I’m not a comedian, I never have been and I never will be. Probably. Well, I don’t harbour any thoughts on trying it as a career. Praise Jaysus says you. I’d have no problem getting up in front of a crowd though, that’s not it. No, I took on comedy and stand-up comedians because I wanted to get to know what makes them tick. Y’know, get to know the person behind the onstage persona. Ignorantly, I thought I’d find a whole bucket-load of things that they all have in common, I’m almost eighty episodes in now and what I’ve discovered is that no two comedians are alike. Sure, there’s a couple of famous-ish Irish comedians that are known for stealing jokes but that’s not the same thing. And I’ve not interviewed them either… yet.
There are, however, two things though that every single comedian I’ve interviewed has shared. Determination and the need to give a crowd a good night. The second one I think is quite noble. You don’t really hear bands or famous song writers saying they want to give the crowd a good time. Imagine John Lennon saying that, or Jimmy Page. OK, sure some of the crap, unoriginal rubbish that pollutes the airways like Ed Sheeran and Adele do say things like that, but that’s because deep down they know how unoriginal they are and they’ve somehow landed on their feet stealing a living. And I don’t begrudge them, I wish I could do the same. Doesn’t mean I’ll listen to their muck though.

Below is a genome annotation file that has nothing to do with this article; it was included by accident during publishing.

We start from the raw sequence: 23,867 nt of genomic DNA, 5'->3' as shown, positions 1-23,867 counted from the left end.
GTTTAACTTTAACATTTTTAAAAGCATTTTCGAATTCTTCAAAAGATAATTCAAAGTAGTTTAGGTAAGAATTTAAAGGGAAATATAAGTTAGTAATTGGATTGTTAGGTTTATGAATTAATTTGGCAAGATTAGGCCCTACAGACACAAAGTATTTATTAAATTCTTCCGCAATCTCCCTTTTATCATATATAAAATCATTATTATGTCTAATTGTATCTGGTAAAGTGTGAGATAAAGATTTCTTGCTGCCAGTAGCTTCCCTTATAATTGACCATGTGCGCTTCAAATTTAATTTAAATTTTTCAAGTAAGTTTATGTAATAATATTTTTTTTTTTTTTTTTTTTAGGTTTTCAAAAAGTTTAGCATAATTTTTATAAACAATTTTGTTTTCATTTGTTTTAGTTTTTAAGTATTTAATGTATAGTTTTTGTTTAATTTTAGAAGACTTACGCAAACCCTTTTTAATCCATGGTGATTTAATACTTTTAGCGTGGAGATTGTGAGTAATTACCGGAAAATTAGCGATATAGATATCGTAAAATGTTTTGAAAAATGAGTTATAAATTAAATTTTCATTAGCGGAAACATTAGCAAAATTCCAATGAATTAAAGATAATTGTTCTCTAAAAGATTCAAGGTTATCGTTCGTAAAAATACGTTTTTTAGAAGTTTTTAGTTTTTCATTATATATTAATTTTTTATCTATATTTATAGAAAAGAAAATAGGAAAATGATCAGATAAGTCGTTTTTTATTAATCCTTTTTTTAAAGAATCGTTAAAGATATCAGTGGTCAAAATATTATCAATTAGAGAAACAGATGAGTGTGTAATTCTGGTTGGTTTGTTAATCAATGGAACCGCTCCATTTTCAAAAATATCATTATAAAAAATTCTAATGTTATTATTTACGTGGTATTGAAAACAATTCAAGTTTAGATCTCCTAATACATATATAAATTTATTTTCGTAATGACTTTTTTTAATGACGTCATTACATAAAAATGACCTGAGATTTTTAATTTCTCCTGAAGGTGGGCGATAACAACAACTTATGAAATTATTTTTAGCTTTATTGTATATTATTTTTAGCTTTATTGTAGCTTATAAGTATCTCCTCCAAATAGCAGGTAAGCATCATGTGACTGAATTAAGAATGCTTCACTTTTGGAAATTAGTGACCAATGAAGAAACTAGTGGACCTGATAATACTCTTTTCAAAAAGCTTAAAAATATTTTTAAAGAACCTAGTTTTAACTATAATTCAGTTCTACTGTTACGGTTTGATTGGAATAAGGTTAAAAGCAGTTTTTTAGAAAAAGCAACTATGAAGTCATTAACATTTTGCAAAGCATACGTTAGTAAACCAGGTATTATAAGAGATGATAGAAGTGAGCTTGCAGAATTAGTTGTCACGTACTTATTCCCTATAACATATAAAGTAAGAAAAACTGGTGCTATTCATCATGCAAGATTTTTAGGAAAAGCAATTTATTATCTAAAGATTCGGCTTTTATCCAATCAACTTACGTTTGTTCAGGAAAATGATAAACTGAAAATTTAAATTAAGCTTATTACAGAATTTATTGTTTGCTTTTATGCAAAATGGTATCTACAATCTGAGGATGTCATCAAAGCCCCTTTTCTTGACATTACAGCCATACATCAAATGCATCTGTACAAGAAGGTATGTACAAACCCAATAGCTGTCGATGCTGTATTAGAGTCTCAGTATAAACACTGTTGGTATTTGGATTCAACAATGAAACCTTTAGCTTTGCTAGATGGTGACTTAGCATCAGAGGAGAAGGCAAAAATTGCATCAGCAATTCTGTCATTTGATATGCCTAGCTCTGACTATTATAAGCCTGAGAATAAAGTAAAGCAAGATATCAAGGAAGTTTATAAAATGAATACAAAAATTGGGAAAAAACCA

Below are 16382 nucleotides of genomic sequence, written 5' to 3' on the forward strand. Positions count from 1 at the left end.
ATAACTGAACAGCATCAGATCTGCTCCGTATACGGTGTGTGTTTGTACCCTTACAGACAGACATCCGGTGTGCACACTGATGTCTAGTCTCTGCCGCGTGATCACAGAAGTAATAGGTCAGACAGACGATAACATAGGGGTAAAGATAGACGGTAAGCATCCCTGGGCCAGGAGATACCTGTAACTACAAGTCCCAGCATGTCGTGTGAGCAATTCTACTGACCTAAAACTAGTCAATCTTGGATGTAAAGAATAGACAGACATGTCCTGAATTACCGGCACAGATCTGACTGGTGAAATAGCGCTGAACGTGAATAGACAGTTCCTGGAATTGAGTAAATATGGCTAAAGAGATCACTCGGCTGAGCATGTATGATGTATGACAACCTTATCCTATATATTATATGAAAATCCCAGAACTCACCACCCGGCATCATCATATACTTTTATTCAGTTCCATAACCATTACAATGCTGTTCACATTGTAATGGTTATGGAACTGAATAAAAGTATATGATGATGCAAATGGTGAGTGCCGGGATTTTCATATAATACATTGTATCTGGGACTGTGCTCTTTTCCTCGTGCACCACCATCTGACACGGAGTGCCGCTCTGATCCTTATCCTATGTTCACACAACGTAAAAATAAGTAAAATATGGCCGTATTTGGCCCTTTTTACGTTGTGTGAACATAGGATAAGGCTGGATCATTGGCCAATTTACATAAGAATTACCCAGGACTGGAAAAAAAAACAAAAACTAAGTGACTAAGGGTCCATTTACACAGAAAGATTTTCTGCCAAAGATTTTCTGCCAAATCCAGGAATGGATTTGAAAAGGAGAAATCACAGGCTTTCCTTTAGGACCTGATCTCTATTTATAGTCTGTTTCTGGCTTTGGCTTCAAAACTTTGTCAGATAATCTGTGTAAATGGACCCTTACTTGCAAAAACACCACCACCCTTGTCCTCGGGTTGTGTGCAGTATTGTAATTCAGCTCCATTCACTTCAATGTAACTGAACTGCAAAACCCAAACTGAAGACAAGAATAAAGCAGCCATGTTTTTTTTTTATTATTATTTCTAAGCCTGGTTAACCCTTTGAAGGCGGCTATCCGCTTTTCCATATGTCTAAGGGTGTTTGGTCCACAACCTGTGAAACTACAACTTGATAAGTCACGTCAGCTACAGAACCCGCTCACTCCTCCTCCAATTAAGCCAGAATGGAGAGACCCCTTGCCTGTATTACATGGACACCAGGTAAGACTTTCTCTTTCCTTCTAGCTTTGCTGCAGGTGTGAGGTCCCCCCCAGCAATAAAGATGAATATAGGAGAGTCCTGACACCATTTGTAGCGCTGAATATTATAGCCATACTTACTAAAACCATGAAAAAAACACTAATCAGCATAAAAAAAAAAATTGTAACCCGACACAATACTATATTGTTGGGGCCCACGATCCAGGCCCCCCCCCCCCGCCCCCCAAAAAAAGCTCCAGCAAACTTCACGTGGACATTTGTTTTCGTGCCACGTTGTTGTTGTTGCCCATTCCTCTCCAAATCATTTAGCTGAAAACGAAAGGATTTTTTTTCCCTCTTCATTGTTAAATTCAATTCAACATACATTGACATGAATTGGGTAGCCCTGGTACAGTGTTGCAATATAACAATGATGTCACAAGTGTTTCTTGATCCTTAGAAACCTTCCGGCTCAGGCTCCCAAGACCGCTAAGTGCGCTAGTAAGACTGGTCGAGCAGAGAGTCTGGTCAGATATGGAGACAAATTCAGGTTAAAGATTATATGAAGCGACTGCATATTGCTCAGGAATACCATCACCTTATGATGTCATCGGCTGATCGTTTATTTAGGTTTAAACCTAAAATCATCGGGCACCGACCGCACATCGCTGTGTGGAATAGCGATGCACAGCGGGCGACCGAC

I think it’s great that comedians take on this responsibility to try and give the public a good time.
The other thing is determination. I’m constantly struck by how a comedian will tell me that after they’ve had a set that bombed and they’ve really and truly died on their arse that they want to get back up on stage, the following night if possible, and right that wrong. I think that’s amazing. I’d be off cowering under the stairs with a bottle of Powers and a Smiths album.
So, I’m going to follow the line of the comedians. It’s only taken me until now, fucking nearly 36 years of age to realise I’ve been looking at things wrong. Stay determined, keep at it, even in the face of adversity, or what you think is rejection, have confidence in your work. Success can actually be just one phone call away so what’s the point in giving up now? You’re so close you can almost feel it.
So fuck the little monster screaming you’re shit and not worth a fuck and you’re ugly and nobody likes you. He’s just a miserable cunt looking for company. And he can look for it somewhere else.
This week on The Comedy Cast I speak to English political satirist Tiernan Douieb on Monday 22nd and on Thursday 25th I turn the tables on Personality Bingo’s Tom Moran. On my YouTube channel, I’ve got video versions of the podcasts and Trailer Trash and The Weekly Viral are out every Wednesday and Friday too.
Main image via wikia.com